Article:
Books, music, videos and now the whirring of sewing machines.
Windmill Library, 7060 W. Windmill Lane, welcomed members of the Las Vegas chapter of the American Sewing Guild for a Sit ‘n’ Sew day Sept. 2 in celebration of National Sewing Month.
A crowd of sewing enthusiasts showed up for presentations, make-and-take projects and more.
Las Vegas Chapter president Marti Wynn, a frequent volunteer at the library, said she has long had her eye on the library’s community room as a potential sewing venue.
“It’s such an awesome room,” she said. “Our sewing guild has not had a place where we could sit and sew.”
She said library staff members, looking to expand offerings for adults, were happy to host. Guild members worked together after a meeting to assemble make-and-take projects. Adults got to make fabric flowers, and kids handstitched holiday ornaments.
“The community seems very receptive,” Wynn said of the turnout, which she said was good for a Friday leading into a three-day weekend.
Chapter member Lois Campbell led a class on transforming men’s button-up dress shirts into aprons. She described the process as packed with “trial and error.” But she said experimenting is low-risk, as she starts with used shirts either cast off from family or acquired from thrift stores.
Campbell said she doesn’t usually start with patterns. She believes in practice, imagination and inspiration from others. The apron project she showed came from a friend, as did her microwave mitts, hotpads designed for just the fingers.
“Years ago, someone gave me a pair of these, and I ripped them apart to find out how they were made,” she said. “I figured it out.”
Sherry Eames, acting as Campbell’s assistant, walked the room with step-by-step samples. Along the way, she dispensed advice to newbies. While some may stitch over a pin, Eames is a believer in pulling pins as you sew.
“All you have to do is hit a pin, and your needle gets bent and breaks,” she said. And on a Serger, she said you’d “never, never, never” stitch over a needle. “You’ll break the needle and the knife, and then you’re in trouble.”
Eames, who remembers her grandmother stitching scraps together until she had enough fabric to work with, said sewing has come a long way.
“People used to sew because they had to,” she said. “They did mending, and they made clothes because they couldn’t afford to go out and buy it.”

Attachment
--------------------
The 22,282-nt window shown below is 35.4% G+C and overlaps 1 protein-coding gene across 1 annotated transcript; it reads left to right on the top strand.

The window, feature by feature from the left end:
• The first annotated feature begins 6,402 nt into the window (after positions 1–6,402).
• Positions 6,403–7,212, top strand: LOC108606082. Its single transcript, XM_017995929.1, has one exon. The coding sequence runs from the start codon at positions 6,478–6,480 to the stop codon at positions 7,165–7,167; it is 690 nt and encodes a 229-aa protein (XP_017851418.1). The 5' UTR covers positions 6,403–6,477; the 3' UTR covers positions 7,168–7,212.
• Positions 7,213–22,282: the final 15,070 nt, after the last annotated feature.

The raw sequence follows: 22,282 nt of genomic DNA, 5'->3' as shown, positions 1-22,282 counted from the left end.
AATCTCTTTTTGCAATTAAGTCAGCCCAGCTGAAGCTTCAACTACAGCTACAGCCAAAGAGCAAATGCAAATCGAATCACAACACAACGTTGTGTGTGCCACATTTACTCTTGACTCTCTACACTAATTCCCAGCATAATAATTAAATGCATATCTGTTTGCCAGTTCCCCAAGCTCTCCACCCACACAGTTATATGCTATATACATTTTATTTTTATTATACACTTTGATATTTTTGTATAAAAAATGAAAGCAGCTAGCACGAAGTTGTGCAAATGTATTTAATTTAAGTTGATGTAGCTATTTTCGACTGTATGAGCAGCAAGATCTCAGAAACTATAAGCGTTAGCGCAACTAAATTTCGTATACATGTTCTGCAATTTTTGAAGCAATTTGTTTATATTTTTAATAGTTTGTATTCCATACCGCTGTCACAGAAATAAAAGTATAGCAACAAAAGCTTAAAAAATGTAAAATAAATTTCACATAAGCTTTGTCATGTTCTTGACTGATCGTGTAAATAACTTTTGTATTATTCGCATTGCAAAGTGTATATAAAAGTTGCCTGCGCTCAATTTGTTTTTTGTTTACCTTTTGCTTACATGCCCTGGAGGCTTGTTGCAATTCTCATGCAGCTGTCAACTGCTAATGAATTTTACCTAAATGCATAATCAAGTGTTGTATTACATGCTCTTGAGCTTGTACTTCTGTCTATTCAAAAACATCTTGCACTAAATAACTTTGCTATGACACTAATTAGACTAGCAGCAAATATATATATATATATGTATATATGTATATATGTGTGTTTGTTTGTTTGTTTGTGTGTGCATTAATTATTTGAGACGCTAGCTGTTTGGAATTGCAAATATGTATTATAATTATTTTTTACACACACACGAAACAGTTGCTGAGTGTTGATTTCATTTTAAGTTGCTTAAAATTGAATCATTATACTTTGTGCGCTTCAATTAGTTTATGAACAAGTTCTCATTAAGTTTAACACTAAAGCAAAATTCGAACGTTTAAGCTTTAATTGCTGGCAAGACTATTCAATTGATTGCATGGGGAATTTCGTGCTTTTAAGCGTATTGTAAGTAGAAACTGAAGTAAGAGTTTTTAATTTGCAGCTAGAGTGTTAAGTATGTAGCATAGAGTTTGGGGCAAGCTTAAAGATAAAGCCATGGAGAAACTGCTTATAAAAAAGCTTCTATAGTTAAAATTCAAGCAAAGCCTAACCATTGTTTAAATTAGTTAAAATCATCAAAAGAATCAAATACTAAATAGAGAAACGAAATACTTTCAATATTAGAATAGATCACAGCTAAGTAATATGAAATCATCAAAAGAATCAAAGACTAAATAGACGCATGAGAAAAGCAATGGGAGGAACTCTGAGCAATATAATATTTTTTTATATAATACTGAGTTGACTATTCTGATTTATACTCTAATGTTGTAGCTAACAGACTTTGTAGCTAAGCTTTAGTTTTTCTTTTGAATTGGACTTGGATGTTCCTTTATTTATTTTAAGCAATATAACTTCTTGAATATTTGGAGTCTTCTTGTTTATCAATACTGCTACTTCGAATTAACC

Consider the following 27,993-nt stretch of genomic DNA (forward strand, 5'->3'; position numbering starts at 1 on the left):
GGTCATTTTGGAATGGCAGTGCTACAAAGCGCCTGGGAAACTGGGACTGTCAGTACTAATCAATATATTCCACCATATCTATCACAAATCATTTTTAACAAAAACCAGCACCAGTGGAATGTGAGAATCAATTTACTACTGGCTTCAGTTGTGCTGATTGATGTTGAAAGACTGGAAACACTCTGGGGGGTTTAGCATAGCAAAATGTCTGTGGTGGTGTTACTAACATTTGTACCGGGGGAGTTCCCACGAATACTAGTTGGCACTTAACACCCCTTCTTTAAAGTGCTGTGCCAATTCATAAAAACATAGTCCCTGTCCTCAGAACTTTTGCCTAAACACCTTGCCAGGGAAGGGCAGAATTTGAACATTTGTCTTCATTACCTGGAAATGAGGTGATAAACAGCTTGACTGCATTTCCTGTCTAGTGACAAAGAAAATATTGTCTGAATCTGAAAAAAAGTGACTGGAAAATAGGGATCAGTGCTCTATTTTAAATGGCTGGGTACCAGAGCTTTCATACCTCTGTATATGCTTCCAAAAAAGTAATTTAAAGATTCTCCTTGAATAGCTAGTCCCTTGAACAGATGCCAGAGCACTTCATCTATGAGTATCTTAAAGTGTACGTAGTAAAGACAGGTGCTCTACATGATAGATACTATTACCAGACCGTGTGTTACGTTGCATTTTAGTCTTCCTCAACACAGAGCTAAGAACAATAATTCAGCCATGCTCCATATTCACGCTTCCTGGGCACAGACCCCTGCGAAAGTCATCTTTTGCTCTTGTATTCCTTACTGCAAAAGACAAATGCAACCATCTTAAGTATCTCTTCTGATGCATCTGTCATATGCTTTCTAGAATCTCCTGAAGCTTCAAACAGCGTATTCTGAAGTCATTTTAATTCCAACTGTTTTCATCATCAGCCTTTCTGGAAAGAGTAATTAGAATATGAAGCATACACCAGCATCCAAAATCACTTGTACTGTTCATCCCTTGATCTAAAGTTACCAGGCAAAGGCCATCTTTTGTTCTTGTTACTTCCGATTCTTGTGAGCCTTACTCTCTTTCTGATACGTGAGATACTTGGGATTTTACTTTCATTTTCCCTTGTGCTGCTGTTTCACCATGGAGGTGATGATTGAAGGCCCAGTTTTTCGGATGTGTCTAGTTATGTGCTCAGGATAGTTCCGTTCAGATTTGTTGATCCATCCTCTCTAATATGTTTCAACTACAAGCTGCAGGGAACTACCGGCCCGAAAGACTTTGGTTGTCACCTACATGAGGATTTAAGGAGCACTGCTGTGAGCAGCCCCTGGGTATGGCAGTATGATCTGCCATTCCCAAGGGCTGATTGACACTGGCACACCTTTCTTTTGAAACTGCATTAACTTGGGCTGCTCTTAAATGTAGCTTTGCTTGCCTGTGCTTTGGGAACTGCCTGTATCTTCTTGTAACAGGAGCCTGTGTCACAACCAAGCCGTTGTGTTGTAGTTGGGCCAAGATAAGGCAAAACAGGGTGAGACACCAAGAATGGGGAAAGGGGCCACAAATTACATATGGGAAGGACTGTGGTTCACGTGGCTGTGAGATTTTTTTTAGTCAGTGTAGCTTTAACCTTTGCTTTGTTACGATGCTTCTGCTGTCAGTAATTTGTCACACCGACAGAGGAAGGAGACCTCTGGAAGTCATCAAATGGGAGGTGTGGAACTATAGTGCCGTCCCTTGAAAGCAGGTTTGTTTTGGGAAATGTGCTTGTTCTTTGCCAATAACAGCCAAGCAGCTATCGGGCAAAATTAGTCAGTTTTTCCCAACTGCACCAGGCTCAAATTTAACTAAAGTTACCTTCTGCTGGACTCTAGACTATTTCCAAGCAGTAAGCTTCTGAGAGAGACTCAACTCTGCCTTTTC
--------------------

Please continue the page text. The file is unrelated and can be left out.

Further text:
Eames said sewing is more of a craft than a necessity.
“People do it for a creative outlet,” she said.
While sewing was once about economizing, that’s not always the case now. Fabric can be expensive.
“You can spend thousands of dollars on a sewing machine, but you don’t have to,” Eames added. “You can do a lot with a basic sewing machine, and if you’re a garment sewer you don’t really need all the bells and whistles.”
Vickie Persell demonstrated some of the bells and whistles popular in contemporary stitchery on an embroidery machine. With her laptop attached, she showed off editing software that enabled her machine to stitch elaborate patterns on a baby’s bib. She also showed a few old-school bibs she embroidered on a traditional machine using a standard zig-zag stitch freestyle. She insisted it’s something anyone could learn.
“It’s a lost art,” she said. “But the computer stuff is fun, too. I love it all.”
Although many participants were fresh to sewing, asking questions about fabric weave, bias and the basics, others were practically pros.
Dary McDuffin said he loves sewing and was impressed at how much he got out of the presentations.
“I’ve been sewing since I was about 12 probably,” he said. “I started watching Martha Stewart because I like to cook, and she cooked. And, as you know, she does everything, so when she started sewing, I thought there was no reason to stop watching. So I got into that, too.”
McDuffin said he’s hoping to combine his love of cooking and sewing as he stocks his Etsy store with giant oven mitts and aprons.
Wynn said after the great reception, she and other guild members may be open to putting on another library sewing event in the future. In the meantime, she encouraged everyone to visit the guild’s website, asglv.org, to learn about monthly meetings and upcoming events.
Contact View contributing reporter Ginger Meurer at firstname.lastname@example.org. Find her on Twitter: @gingermmm.
American Sewing Guild
For more information, visit asglv.org.